Ammonia-oxidizing bacteria (AOB) and ammonia-oxidizing archaea (AOA) play important roles in nitrification in various environments. They may also be key communities for ammonia oxidation in composting systems, although few studies have discussed their presence. We investigated the relative diversity and abundance of AOB and AOA using cloning procedures, denaturing gradient gel electrophoresis analysis, and real-time PCR during several stages in the process of cattle manure composting. Our results revealed that the AOB community structure changed during the process. At the high-temperature stage (>60°C), a member of the Nitrosomonas europaea/eutropha cluster dominated while the uncultured Nitrosomonas spp. cluster appeared after the temperature decreased. Additionally, our analysis indicated that AOA sequences, which were classified into a soil/sediment cluster, were present after the temperature decreased during the composting process. At these stages, the number of the archaeal amoA gene copies (3.2 or 3.9 × 107 copies per gram freeze-dried compost) was significantly higher than that of bacterial amoA gene copies (2.2-7.2 × 106 copies per gram freeze-dried compost). Our results suggest that both AOB and AOA are actively involved in nitrification of composting systems.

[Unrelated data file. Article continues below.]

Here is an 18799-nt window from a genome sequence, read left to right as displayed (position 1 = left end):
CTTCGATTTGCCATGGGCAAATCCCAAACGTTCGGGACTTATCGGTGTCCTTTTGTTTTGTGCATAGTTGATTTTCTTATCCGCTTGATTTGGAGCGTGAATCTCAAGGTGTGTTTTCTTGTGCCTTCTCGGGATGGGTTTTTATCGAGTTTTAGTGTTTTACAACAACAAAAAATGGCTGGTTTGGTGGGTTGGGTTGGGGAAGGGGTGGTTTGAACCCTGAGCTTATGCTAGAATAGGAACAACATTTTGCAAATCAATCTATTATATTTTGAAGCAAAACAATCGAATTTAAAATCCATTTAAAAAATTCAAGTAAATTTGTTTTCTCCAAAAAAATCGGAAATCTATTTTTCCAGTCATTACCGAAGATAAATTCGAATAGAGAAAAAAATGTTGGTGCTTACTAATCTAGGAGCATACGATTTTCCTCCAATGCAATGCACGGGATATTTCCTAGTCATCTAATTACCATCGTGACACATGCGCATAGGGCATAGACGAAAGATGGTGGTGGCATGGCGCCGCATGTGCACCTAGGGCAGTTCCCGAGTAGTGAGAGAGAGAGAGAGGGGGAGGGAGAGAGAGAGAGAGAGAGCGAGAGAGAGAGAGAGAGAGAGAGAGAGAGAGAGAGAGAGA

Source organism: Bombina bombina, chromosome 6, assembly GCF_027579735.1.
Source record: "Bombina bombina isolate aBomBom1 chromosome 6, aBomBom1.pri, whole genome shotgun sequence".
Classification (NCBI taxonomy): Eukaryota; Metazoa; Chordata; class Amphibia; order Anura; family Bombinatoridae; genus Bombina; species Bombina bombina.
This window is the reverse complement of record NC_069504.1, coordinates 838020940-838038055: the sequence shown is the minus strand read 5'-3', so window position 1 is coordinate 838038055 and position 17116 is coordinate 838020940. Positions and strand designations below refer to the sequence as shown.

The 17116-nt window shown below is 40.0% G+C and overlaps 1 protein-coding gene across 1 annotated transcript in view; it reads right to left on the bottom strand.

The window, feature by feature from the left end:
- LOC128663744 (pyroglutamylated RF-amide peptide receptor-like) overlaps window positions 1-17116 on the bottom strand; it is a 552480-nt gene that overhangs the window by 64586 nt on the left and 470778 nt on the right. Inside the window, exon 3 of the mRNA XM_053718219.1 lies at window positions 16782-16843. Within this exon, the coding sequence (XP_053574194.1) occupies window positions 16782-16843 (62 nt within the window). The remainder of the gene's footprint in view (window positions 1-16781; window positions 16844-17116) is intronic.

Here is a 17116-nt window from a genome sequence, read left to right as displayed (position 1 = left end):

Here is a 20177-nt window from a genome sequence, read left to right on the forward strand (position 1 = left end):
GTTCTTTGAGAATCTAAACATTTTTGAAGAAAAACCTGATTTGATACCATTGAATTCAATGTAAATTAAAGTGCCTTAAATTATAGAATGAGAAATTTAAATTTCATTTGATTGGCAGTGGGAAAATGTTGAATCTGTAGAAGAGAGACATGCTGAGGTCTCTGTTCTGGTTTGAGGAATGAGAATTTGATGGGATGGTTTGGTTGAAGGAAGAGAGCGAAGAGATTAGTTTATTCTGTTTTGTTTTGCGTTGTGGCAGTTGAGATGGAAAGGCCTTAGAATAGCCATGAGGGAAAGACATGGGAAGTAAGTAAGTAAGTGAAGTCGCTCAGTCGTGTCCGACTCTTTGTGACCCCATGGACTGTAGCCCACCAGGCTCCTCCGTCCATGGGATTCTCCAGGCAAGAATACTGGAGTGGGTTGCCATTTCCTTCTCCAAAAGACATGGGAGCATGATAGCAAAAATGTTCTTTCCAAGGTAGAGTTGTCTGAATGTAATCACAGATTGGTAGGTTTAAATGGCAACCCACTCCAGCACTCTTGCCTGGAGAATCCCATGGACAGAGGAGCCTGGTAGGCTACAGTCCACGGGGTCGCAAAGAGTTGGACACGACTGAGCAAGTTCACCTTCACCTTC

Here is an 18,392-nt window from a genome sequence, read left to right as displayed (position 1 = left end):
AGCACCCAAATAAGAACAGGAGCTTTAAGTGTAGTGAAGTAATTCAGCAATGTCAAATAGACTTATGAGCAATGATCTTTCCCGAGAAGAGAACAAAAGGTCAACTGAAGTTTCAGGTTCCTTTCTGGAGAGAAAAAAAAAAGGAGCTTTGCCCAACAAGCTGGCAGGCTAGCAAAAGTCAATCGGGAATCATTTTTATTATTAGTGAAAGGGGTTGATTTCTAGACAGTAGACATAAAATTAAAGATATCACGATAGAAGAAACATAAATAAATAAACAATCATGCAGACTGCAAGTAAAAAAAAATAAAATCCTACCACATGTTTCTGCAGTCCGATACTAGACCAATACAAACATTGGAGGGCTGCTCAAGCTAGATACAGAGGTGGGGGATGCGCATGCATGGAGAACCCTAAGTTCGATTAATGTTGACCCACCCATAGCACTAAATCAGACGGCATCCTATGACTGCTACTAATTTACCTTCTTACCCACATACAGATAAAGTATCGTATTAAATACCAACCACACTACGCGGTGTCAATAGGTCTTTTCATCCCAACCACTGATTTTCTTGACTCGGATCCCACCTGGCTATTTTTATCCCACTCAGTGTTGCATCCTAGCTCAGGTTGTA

ASJC Scopus subject areas
- Ecology, Evolution, Behavior and Systematics
- Soil Science